The Farmers’ Union of Wales today slammed proposals by the Cypriot EU Presidency to cut the CAP budget by €6.8bn, describing the suggestion as irresponsible.
As well as proposing cuts of €5.65bn and €1.15bn to Pillar One and Two spending respectively, the Cypriots also propose that member states be able to transfer up to 15% of their Pillar 1 funds across to Pillar 2 without co-funding - a plan which has also attracted harsh criticism from the FUW.
FUW president Emyr Jones said: “Once again our vulnerability to food shortages and the need to support agriculture has been made clear as harvests have failed across the globe, including on our own doorsteps, and the experts are telling us things will only get worse over the coming decades.
“The Presidency’s proposals will do nothing but undermine agriculture in a way which will worsen the threat posed by harvest failures and food shortages.”
The proposal to freeze the CAP budget in nominal terms is supported by France, Germany, Ireland, Italy, Spain and others, and was given the backing of the European Parliament on Tuesday of last week. However, the UK, Sweden and the Netherlands are pushing for major cuts.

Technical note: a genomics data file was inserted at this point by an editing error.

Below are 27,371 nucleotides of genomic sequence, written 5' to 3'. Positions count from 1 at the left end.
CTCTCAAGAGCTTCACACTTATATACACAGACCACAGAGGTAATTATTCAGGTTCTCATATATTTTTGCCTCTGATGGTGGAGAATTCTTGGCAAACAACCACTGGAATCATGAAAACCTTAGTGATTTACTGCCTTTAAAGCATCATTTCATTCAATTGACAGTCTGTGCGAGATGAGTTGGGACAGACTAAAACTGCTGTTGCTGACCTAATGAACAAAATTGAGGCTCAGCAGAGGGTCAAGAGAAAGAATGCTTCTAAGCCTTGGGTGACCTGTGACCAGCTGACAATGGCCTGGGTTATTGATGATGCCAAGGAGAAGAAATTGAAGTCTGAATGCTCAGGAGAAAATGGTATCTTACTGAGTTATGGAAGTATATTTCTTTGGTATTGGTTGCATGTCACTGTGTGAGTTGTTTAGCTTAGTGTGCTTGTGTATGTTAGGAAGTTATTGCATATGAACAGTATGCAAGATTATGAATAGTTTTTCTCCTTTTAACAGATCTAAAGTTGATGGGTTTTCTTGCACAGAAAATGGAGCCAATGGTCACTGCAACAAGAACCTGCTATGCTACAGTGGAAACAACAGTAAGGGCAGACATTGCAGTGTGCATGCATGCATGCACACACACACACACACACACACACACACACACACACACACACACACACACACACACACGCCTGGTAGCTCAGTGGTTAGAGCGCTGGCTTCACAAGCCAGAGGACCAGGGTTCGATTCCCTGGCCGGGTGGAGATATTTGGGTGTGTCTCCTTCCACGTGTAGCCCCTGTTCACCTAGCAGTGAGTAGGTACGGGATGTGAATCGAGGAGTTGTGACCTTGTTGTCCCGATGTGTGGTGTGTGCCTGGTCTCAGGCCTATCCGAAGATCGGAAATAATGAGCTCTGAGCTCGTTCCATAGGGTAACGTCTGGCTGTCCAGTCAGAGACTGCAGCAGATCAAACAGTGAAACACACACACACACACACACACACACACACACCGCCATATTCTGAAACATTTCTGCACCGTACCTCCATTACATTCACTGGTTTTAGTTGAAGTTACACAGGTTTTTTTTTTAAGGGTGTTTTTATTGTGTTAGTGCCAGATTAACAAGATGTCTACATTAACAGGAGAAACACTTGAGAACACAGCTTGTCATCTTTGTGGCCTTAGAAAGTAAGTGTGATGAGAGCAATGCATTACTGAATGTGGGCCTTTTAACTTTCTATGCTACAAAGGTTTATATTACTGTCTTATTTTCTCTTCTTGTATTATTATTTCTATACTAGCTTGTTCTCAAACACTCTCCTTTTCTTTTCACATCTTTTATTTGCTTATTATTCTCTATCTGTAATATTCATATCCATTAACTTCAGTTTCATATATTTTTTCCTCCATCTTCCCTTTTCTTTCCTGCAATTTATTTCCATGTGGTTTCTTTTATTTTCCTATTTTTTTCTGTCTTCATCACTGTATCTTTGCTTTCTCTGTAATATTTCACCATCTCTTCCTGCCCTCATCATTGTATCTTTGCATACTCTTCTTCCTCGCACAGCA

“The EU Parliament, along with countries such as Ireland, France, and Germany, rightly recognise the importance of agriculture both in terms of maintaining food security and helping the economic recovery,” said Mr Jones.
He added that the proposal to introduce even more flexibility to allow funds to be siphoned away from food producers did nothing but add to the risks in terms of food security and would move the EU further away from a common agricultural policy.
“This will mean even more differences between member states and regions, and we are under no illusions as to the likely impact in the UK of such further liberalisation,” said Mr Jones.
“The bottom line is that food producers in some member states will be supported while those in others will be undermined as money is hived off to make good domestic cuts and to allow regions and member states to pursue agendas which are not in line with the overarching key purposes of the CAP.
“We are fully supportive of having two strong pillars which support agriculture and rural development but such flexibility will do nothing but move us further away from the very principles upon which the CAP was founded.”
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